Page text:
The smoke has moved over Greenland and Iceland since June 1, and was expected to reach Norway on Thursday, the Norwegian Climate and Environmental Research Institute said, but wasn't expected to be a health concern.

In Washington D.C., the roads were unusually clear as many stayed home and about half the people on the streets wore their pandemic-era masks. The local government canceled all outdoor activities at public schools and local senior centers, closed all public parks, suspended work by city road construction and paving crews, and delayed trash collection.

The poor air quality also forced the closing of the National Zoo, a popular tourist attraction in the nation's capital. Zoo officials said they were taking the action "for the safety of our animals, our staff and our guests."

In suburban Philadelphia, officials set up an emergency shelter so people living outside can take refuge from the haze.

New York Gov. Kathy Hochul said at a briefing Thursday in Albany that "this continues to be a public health crisis," with the worst air quality since at least the 1960s.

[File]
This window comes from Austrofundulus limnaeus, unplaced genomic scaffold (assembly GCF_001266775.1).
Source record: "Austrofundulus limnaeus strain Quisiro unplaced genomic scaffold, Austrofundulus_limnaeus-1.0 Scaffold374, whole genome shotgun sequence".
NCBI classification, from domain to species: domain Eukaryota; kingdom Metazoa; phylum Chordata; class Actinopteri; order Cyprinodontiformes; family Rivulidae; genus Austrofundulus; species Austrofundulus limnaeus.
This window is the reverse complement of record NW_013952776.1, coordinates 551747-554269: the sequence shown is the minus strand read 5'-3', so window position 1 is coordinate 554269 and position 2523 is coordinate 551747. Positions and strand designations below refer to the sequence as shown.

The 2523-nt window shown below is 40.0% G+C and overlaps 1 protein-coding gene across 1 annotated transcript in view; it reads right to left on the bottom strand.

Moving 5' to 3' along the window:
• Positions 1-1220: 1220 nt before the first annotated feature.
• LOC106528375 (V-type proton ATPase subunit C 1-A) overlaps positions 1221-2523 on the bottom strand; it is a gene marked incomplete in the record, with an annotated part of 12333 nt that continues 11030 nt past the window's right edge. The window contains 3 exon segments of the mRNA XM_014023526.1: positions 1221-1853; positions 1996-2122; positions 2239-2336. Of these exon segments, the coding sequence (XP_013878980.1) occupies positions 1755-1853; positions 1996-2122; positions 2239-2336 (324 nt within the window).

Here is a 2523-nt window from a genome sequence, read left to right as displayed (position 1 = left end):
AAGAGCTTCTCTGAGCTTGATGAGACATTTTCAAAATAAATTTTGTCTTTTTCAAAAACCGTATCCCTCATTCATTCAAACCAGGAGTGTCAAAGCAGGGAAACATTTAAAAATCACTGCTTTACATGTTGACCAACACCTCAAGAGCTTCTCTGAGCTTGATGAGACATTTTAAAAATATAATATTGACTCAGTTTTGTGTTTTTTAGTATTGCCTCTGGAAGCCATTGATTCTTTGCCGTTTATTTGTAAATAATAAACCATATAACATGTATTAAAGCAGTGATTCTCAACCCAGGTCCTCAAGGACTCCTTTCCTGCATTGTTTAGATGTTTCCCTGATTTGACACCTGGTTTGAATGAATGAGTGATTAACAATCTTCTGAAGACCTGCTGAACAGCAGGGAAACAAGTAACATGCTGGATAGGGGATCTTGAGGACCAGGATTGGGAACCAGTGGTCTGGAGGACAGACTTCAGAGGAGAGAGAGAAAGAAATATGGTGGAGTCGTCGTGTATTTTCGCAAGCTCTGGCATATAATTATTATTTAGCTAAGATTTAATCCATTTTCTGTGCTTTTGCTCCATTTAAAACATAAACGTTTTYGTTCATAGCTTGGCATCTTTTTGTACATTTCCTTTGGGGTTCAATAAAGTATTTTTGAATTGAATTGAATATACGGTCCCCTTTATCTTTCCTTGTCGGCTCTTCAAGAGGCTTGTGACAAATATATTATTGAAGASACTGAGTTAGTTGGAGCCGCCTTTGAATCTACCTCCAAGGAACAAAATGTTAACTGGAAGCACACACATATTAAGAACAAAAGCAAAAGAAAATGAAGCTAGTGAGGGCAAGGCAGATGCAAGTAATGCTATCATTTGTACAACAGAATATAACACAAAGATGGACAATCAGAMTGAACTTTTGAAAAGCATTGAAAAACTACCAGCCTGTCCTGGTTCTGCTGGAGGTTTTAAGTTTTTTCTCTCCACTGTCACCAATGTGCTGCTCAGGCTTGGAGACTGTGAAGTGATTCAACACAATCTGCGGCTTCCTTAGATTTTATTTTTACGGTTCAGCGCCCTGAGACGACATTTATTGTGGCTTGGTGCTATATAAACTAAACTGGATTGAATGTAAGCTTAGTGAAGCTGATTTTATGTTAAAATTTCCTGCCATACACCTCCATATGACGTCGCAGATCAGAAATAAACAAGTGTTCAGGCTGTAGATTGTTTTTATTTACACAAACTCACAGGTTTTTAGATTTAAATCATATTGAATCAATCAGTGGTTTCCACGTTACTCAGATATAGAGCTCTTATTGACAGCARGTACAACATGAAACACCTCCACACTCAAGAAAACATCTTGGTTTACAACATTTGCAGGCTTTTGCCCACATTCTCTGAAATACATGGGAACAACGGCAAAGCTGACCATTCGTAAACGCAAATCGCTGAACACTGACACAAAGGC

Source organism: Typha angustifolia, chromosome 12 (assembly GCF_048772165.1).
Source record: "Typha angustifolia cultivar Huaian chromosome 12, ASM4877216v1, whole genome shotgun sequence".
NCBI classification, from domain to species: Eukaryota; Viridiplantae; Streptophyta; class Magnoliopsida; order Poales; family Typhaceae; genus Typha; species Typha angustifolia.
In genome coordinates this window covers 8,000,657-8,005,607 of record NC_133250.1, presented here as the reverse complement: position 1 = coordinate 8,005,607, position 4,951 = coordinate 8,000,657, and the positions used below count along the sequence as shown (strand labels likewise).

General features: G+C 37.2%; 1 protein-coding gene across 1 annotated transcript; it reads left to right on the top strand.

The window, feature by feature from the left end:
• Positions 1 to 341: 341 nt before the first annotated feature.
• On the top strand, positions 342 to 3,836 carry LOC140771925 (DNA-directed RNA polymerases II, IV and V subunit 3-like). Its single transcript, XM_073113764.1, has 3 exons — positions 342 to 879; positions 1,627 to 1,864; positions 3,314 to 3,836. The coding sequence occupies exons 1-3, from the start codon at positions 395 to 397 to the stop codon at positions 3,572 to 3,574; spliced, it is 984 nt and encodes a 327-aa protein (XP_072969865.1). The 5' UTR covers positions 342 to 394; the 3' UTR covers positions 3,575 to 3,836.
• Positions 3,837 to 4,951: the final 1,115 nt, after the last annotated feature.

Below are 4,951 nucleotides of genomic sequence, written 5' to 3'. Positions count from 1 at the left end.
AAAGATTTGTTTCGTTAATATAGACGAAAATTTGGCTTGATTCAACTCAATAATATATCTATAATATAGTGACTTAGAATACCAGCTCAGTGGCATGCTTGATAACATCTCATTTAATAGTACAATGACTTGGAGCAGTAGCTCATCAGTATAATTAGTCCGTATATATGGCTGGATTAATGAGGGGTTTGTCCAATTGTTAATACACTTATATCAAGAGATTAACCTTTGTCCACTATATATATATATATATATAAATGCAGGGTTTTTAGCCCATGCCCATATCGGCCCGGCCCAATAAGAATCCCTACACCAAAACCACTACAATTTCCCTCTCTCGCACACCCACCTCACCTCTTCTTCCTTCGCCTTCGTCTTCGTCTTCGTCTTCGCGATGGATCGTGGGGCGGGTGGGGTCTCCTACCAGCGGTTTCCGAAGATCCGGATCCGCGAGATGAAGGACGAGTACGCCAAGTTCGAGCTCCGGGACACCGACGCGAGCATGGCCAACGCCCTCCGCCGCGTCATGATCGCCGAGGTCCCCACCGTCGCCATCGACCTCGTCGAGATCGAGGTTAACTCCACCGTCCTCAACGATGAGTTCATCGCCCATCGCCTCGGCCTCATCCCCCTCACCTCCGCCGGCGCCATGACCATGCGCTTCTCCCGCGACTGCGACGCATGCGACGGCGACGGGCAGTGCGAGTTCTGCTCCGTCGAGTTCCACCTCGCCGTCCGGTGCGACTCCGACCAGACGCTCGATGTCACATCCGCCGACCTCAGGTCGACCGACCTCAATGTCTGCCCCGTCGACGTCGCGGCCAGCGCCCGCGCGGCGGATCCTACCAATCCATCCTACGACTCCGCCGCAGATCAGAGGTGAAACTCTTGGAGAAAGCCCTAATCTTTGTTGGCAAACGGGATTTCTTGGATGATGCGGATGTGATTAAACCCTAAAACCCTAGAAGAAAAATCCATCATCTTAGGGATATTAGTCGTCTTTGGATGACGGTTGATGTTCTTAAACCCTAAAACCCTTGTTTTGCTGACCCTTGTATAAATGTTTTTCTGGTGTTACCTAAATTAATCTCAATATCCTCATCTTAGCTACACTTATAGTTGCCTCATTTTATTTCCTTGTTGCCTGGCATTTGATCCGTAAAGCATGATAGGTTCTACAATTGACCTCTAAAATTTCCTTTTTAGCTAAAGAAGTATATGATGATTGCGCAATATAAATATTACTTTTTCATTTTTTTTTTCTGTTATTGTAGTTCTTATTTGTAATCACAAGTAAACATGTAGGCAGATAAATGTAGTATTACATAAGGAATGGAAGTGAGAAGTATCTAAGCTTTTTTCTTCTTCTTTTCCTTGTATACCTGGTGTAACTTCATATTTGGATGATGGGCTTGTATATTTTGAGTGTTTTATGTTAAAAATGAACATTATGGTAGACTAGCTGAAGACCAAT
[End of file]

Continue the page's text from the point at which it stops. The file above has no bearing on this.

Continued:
"This is not over. We might get a little respite, but I don't want people to let down their guard and to become complacent about this because we have to be prepared for the winds to shift. This is the unknown," Hochul said.

New York City is seeing a "higher than usual" number of asthma-related visits to the emergency room, city Health Department spokesperson Pedro Frisneda said Thursday, estimating they were in the "low hundreds."

The city's public schools announced classes would be remote Friday, a decision mostly affecting high schoolers as pupils in most other grades already had a scheduled day off.

More the blazes burning across Canada have left 20,000 people displaced. The U.S. has sent more than 600 firefighters and equipment to Canada. Other countries are also helping.

Canadian Prime Minister Justin Trudeau spoke to President Joe Biden by phone Wednesday. Trudeau's office said he thanked Biden for his support and that both leaders "acknowledged the need to work together to address the devastating impacts of climate change."